While there is a good argument that the Angels would be better off releasing Pujols with just two years left on his deal, we understand why that might not happen for any number of reasons. That said, Maddon should look to significantly limit Pujols' playing time, which should be easier with active rosters expanding to 26 players.

9) The Astros come back to earth

You've seen what's going on down in Houston, right? For all of their on-field success, you know what direction things are headed when you say "the Astros controversy" and a reasonable reply is "Which one?" Even if none of that was true, it's still hard to expect any team to win 107 games again, and the Astros took 14 of 19 meetings against the Angels in 2019. And remember, in our scenario, we are taking Cole from the Astros and putting him on the Angels, which increases the impact of the acquisition for Los Angeles.

The Astros are still unquestionably more talented, but even if they're more good than great, it's a boon for the Angels -- and the rest of the AL West.

While we're not specifically adjusting for the last item, that gets us to an extra 25 wins, within, roughly, a realistic budget estimate. (We added about $54 million, though regrettably we were unable to help the bullpen, nor have we helped the team's overall depth.)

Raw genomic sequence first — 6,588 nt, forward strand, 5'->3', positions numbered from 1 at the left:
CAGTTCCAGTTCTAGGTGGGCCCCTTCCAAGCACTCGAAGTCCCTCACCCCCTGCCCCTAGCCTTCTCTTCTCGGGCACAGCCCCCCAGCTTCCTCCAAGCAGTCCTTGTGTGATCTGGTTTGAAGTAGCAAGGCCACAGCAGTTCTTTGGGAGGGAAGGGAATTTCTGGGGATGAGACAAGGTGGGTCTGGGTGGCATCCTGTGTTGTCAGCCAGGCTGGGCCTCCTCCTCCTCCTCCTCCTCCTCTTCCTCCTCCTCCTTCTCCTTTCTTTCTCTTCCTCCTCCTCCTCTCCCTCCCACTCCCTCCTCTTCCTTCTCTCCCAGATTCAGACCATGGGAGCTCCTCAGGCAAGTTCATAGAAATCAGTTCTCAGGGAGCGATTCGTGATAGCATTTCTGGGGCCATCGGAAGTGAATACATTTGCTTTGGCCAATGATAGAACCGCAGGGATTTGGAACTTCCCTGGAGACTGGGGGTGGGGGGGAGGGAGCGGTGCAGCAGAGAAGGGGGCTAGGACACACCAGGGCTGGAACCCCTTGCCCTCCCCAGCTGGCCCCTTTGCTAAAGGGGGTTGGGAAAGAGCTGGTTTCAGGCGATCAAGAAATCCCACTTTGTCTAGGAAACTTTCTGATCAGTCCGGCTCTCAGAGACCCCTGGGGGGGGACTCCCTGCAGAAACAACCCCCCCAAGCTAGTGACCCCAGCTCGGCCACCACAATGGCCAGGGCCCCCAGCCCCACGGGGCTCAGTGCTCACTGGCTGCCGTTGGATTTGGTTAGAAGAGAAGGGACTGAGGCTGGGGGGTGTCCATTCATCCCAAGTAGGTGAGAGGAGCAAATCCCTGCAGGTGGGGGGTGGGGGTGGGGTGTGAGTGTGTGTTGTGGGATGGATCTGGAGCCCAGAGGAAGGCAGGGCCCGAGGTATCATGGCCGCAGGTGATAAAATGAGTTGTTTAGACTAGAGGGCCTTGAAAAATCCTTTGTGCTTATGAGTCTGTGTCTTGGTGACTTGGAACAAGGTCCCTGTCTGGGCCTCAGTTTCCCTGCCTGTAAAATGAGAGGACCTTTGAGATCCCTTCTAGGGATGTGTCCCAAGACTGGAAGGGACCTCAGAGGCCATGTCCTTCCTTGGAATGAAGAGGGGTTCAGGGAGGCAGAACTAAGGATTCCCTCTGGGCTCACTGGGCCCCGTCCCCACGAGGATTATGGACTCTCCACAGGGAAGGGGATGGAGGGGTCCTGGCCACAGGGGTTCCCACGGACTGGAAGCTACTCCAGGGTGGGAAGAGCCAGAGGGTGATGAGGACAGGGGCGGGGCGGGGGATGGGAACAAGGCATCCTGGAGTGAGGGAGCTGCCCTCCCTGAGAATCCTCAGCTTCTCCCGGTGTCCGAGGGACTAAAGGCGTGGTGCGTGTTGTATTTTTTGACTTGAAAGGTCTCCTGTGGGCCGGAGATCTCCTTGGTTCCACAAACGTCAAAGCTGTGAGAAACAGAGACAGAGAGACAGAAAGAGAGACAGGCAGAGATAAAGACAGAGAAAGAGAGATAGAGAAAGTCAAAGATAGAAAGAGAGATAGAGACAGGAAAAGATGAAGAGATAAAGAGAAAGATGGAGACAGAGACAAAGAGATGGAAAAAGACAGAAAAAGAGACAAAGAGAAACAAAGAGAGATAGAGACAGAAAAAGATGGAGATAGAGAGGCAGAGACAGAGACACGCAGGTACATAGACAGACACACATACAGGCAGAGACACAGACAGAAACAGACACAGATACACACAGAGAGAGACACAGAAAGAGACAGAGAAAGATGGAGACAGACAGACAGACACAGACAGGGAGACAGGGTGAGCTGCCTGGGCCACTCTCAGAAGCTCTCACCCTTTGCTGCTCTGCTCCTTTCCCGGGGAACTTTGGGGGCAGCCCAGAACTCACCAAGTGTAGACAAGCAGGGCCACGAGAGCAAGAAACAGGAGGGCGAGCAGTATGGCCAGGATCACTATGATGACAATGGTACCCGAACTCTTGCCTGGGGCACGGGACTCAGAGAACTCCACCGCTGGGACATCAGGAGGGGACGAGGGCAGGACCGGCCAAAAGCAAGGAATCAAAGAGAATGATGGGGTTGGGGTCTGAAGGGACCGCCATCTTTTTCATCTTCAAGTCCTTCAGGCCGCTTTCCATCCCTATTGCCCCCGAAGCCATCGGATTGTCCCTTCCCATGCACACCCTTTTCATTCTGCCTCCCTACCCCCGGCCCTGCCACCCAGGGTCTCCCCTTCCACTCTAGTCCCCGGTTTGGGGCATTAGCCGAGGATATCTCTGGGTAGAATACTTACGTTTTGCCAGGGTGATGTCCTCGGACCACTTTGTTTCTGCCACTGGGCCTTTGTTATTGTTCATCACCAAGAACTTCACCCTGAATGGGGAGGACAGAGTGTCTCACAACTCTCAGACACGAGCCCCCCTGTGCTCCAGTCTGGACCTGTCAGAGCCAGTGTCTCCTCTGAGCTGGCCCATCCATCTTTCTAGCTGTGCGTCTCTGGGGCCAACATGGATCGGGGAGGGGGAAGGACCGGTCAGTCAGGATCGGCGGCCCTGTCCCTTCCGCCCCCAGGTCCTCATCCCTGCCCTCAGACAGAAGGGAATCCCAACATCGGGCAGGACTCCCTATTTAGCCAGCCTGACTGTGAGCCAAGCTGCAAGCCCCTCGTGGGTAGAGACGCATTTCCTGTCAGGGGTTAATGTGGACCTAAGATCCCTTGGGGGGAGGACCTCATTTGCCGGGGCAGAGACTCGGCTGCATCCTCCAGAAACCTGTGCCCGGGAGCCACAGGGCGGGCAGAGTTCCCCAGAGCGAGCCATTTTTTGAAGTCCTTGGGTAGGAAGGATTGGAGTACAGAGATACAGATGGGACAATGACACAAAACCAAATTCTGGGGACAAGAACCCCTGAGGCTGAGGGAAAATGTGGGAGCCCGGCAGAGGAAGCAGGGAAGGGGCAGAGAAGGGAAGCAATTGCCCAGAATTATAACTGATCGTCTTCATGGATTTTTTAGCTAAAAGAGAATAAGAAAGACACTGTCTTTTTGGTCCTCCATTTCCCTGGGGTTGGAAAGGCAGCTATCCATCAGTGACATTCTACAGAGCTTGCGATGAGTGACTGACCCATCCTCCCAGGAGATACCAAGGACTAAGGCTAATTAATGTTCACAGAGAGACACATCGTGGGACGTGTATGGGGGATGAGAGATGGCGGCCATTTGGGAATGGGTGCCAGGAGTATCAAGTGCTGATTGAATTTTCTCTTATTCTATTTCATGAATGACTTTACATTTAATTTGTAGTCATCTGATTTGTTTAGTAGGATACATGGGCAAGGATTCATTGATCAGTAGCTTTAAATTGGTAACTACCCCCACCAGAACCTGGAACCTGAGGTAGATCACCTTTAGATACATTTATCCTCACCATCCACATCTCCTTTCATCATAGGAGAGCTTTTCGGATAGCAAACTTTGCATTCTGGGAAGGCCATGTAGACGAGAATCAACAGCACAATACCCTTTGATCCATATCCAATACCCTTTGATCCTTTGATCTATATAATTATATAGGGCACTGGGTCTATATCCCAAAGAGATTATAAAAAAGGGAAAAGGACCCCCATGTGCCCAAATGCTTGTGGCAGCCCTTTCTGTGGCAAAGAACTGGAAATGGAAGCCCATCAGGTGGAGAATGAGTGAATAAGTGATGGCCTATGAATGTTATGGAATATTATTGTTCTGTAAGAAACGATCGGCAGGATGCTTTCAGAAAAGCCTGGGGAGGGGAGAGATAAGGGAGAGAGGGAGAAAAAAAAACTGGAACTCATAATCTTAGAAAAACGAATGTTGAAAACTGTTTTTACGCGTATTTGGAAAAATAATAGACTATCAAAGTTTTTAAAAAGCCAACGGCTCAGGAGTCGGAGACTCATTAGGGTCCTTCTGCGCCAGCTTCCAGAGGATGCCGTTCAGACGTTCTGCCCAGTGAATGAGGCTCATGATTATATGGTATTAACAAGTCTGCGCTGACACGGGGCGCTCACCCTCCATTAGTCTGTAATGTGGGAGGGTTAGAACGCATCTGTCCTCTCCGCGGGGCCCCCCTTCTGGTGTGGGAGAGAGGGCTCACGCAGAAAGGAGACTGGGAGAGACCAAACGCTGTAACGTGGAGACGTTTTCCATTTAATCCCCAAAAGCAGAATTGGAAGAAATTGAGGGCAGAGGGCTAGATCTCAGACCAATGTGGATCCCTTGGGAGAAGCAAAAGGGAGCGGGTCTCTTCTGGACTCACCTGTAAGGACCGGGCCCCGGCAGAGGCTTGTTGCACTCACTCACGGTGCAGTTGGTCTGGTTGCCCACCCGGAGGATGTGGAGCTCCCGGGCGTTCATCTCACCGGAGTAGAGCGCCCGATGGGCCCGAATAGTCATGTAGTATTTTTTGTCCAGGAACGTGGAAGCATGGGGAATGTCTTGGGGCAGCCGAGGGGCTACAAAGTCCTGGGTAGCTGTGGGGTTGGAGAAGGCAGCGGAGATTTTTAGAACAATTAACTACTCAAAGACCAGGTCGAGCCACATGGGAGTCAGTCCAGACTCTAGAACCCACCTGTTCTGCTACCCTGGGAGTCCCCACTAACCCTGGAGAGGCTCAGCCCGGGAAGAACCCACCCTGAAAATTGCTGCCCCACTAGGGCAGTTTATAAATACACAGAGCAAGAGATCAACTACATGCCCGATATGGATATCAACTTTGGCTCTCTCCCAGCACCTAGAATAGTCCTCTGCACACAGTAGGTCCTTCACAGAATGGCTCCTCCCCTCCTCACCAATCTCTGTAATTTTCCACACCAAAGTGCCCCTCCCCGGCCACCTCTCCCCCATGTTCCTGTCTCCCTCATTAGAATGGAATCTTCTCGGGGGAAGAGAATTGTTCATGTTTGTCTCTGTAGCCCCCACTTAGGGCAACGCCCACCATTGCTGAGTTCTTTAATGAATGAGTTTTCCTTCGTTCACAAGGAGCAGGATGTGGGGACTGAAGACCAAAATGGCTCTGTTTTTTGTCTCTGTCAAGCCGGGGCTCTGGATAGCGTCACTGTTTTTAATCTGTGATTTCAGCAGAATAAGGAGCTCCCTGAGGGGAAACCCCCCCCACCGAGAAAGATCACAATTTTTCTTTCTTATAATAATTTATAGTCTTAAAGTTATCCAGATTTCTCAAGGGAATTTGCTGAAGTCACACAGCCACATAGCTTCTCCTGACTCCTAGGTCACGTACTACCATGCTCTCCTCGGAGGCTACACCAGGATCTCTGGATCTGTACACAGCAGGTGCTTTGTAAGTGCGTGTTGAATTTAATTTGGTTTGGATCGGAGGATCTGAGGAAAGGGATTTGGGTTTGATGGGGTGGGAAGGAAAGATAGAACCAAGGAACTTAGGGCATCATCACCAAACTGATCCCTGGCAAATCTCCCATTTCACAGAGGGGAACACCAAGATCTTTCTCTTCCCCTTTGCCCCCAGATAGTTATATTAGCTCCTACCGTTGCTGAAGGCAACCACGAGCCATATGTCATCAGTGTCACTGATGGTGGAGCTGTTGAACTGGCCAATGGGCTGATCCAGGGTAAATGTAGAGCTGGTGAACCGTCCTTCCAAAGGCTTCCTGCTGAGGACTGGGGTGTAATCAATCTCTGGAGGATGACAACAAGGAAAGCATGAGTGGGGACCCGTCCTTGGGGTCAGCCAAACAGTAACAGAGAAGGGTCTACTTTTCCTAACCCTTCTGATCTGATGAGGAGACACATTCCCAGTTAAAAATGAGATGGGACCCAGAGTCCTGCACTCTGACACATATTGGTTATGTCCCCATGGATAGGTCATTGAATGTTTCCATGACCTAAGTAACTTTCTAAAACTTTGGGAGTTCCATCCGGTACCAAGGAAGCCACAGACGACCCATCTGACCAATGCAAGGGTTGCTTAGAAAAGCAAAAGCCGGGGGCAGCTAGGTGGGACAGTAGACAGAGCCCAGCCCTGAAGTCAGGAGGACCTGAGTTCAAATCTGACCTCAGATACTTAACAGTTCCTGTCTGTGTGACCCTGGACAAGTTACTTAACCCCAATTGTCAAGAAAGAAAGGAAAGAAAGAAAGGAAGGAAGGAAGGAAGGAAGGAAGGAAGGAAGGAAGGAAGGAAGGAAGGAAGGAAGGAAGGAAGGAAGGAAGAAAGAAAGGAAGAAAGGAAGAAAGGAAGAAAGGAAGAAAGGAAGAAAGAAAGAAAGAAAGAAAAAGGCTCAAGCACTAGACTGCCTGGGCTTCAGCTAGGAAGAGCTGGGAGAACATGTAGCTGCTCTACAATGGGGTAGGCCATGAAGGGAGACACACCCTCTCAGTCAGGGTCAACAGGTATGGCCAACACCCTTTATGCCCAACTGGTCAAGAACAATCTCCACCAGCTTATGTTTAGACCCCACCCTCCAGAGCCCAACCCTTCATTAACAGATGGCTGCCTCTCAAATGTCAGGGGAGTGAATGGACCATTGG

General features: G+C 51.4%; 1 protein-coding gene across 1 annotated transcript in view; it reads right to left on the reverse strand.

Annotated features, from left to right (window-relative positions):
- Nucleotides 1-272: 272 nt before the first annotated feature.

This is, of course, almost entirely unreasonable. The best-case scenario almost never happens. Trout hasn't actually stayed fully healthy in the last three seasons, and it's far more likely that one of Simmons and Upton is hurt or unproductive than it is that both stay healthy. The idea that Ohtani and Adell could have the breakouts we'd all love to see, at the same time, is somewhat low. And wrapped up in some of this is the hope that players with recent injury histories like Heaney and Canning are capable and available.

That's the point, though. Even with the best player on earth, the Angels just lost 90 games in a division with baseball's best team. It's not supposed to be easy. Mike Trout isn't supposed to keep missing the playoffs, either. Whatever the Angels can do to prevent that from happening in 2020, they absolutely have to.

Mike Petriello is an analyst for MLB.com and the host of the Statcast podcast.